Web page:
Stroke Reduction Advice – Take It Without a Pinch of Salt

August 04, 2015| By Ross Campbell | Life | English

Dietary risk comes primarily from processed foods that contain high levels of sugar, saturated fat and salt. People are aware of messages to lower saturated fat intake. Much has been said to highlight the contributory role that excess sugar consumption combined with low levels of physical exercise plays in the development of obesity (see our Outlook on Obesity series).

In comparison, public perception is relatively low concerning the impact of high levels of salt; it increases the risk of kidney failure, cardiovascular disease, heart failure and stroke. About 80% of the salt we eat is in processed food stuffs, takeaway and fast food, microwave and ready meals. However, potentially damaging levels can lurk in common food staples, such as bread.

Salt raises the sodium content of the blood to dangerous levels. This disrupts the capacity of the kidneys to filter blood and remove unwanted fluid. The presence of excess fluid means the heart must pump harder, pushing up the blood pressure. This damages the delicate blood vessels of the kidneys and thickens the walls of the arteries that channel blood around the body, to the brain and the heart.

Although the contribution of excess salt to stroke risk can’t be overlooked, conversely there is evidence that reducing daily intake below three grams actually increases clinical events in at-risk groups. However, it is estimated that a reduction of just one gram of salt per day per person may prevent around 4,000 premature deaths in the UK each year.

As a result, a daily adult intake of no more than six grams was recommended almost two decades ago. Proposals to limit the level of salt put into food by manufacturers were drawn up at that time but in the years since then UK food industry has remained free to operate under voluntary controls. Some observers cite the shift in responsibility from policymakers to the food industry as a reason the drive to lower individuals’ salt consumption has stalled.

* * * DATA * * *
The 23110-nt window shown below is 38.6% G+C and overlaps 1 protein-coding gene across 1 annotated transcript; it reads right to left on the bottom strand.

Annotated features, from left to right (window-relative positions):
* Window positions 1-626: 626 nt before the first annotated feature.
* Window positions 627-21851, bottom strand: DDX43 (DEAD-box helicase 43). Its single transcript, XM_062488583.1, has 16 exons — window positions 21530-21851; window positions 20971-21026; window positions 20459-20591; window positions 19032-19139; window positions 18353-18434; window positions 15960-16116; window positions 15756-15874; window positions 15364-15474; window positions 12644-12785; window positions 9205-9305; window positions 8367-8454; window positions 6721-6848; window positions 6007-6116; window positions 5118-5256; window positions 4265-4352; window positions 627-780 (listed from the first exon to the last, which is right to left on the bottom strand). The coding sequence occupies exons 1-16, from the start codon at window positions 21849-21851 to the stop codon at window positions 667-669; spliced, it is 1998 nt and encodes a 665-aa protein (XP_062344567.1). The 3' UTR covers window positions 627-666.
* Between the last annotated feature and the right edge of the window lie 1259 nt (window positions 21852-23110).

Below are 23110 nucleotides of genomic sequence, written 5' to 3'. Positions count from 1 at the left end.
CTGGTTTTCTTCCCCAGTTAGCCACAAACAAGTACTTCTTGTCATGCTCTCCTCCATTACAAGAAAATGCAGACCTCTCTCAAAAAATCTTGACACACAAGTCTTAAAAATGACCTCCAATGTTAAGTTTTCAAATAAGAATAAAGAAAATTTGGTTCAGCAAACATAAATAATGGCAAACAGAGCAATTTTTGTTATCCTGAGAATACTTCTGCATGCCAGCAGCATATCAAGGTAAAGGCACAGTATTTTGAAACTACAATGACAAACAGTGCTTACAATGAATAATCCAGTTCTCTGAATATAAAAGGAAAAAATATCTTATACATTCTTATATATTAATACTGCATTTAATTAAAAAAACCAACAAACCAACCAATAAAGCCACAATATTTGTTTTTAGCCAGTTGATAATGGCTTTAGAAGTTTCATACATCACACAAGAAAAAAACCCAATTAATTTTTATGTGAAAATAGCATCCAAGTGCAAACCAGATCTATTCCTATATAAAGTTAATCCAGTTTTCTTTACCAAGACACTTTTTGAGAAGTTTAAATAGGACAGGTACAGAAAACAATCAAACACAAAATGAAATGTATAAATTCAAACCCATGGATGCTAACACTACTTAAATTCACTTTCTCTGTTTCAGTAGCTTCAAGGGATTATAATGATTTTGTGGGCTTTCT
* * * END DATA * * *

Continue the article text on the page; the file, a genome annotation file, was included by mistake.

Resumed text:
Around the world, the number of working-age people having strokes increased by 25% in the decade preceding 2010. Despite UK incidence and survival rates improving over a similar period, 150,000 events occur each year. The recent data on hospital admissions suggests a worsening trend in younger people, but the increase could also indicate that the physical signs of a possible stroke are now more readily identified.

As awareness grows and more people visit hospital with symptoms, even trivial stroke events can be confirmed with advanced scanning techniques. Critical Illness claims could also increase if the requirement for persisting neurological deficit is waived. While a drop in fatalities is good news, a larger burden of care will evolve if more people with severe stroke survive where previously they did not.

Ultimately, the onus is on consumers to make healthy buying choices at the supermarket. But food labels that describe amounts of salt in terms of grams per portion are not easily understood. A lack of consensus only causes further confusion on how manufacturers should describe the ingredients in less healthy products. Understandably, people have difficulty in controlling the amount of salt they eat.

It would surely be simpler, and have greater positive impact on public health, if processed food contained less salt. Until it does, we can assume that salt - together with sugar and saturated fat - will continue to form an unhealthy trinity that contributes to the future poor health of nations.


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